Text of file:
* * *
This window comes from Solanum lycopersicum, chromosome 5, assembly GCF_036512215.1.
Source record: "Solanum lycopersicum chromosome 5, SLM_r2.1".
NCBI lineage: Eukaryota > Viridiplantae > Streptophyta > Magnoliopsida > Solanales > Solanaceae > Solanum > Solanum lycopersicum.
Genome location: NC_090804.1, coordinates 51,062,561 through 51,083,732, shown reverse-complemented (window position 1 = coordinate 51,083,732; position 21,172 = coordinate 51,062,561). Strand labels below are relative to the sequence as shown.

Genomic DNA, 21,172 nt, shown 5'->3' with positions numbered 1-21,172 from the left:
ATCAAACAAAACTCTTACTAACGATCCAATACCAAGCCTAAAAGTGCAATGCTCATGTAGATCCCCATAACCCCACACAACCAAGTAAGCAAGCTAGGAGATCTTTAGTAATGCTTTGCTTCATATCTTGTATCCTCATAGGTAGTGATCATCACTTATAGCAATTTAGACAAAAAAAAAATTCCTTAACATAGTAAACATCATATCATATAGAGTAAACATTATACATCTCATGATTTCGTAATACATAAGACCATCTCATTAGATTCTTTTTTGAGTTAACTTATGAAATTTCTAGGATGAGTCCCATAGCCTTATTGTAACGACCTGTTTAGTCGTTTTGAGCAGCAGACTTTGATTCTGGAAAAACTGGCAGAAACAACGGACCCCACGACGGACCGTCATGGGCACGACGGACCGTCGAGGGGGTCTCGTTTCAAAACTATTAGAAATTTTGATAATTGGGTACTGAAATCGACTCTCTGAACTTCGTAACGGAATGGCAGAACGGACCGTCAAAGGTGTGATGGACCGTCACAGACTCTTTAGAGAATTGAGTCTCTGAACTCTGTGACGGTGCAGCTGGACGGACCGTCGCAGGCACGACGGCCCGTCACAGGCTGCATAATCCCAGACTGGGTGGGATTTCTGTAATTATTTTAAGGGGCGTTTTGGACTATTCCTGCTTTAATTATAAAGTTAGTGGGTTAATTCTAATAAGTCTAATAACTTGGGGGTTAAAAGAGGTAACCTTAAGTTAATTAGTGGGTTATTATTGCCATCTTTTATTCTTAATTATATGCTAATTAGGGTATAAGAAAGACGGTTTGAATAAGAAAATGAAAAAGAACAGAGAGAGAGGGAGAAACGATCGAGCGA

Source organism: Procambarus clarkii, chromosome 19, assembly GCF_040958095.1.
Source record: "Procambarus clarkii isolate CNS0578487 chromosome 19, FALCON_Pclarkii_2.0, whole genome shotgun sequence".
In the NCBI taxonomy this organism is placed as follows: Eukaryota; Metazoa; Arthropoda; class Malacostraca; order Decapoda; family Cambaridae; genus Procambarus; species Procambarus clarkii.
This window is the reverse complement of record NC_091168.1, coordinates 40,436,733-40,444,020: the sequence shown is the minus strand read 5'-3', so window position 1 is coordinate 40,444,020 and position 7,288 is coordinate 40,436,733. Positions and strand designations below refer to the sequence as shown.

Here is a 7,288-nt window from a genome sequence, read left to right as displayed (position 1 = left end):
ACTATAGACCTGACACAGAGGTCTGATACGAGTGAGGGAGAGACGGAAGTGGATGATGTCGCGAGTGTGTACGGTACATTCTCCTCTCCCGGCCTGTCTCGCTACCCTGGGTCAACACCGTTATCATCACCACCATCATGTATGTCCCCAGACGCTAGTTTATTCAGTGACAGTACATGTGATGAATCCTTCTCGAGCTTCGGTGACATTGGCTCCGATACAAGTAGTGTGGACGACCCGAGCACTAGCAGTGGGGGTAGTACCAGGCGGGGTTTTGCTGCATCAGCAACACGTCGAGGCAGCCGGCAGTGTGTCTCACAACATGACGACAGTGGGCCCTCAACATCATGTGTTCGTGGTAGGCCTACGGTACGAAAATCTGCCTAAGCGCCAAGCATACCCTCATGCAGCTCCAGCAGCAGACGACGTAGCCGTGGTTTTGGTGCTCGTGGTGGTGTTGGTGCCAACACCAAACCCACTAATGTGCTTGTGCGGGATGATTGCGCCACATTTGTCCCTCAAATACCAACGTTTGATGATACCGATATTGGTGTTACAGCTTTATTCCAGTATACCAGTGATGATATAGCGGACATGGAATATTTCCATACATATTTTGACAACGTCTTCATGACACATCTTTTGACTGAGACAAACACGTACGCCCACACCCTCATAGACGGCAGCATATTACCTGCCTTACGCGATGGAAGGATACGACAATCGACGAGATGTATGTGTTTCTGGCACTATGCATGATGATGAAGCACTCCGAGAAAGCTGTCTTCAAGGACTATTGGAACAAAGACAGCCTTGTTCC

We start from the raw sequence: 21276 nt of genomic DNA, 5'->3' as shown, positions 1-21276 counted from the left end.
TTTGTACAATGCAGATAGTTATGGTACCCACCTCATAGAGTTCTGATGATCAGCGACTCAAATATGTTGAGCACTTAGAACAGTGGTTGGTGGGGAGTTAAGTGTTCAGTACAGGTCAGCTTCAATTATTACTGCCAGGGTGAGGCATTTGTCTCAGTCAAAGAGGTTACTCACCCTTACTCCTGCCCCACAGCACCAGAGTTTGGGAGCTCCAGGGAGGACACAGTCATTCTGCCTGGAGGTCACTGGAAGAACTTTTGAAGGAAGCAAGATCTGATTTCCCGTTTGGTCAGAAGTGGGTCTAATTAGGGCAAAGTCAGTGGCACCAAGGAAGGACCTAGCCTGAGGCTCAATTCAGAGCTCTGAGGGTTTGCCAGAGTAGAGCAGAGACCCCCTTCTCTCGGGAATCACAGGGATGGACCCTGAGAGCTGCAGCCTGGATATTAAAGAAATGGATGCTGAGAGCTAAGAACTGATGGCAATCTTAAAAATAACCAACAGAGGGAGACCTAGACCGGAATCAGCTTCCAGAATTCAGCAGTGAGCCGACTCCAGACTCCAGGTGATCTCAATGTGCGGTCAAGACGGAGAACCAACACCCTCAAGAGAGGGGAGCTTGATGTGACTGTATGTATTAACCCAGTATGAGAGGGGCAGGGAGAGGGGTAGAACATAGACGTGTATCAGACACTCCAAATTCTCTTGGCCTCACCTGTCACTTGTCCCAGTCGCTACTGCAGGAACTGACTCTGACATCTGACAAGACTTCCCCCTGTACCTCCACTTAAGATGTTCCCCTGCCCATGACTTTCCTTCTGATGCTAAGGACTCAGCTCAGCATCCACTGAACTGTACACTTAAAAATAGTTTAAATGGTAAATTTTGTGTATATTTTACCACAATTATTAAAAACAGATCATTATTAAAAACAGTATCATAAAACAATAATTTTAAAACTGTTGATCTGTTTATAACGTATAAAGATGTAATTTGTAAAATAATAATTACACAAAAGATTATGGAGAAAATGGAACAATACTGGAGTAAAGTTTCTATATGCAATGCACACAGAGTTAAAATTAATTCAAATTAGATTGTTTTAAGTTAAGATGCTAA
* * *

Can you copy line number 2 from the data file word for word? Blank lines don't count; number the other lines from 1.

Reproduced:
Source record: "Solanum lycopersicum chromosome 5, SLM_r2.1".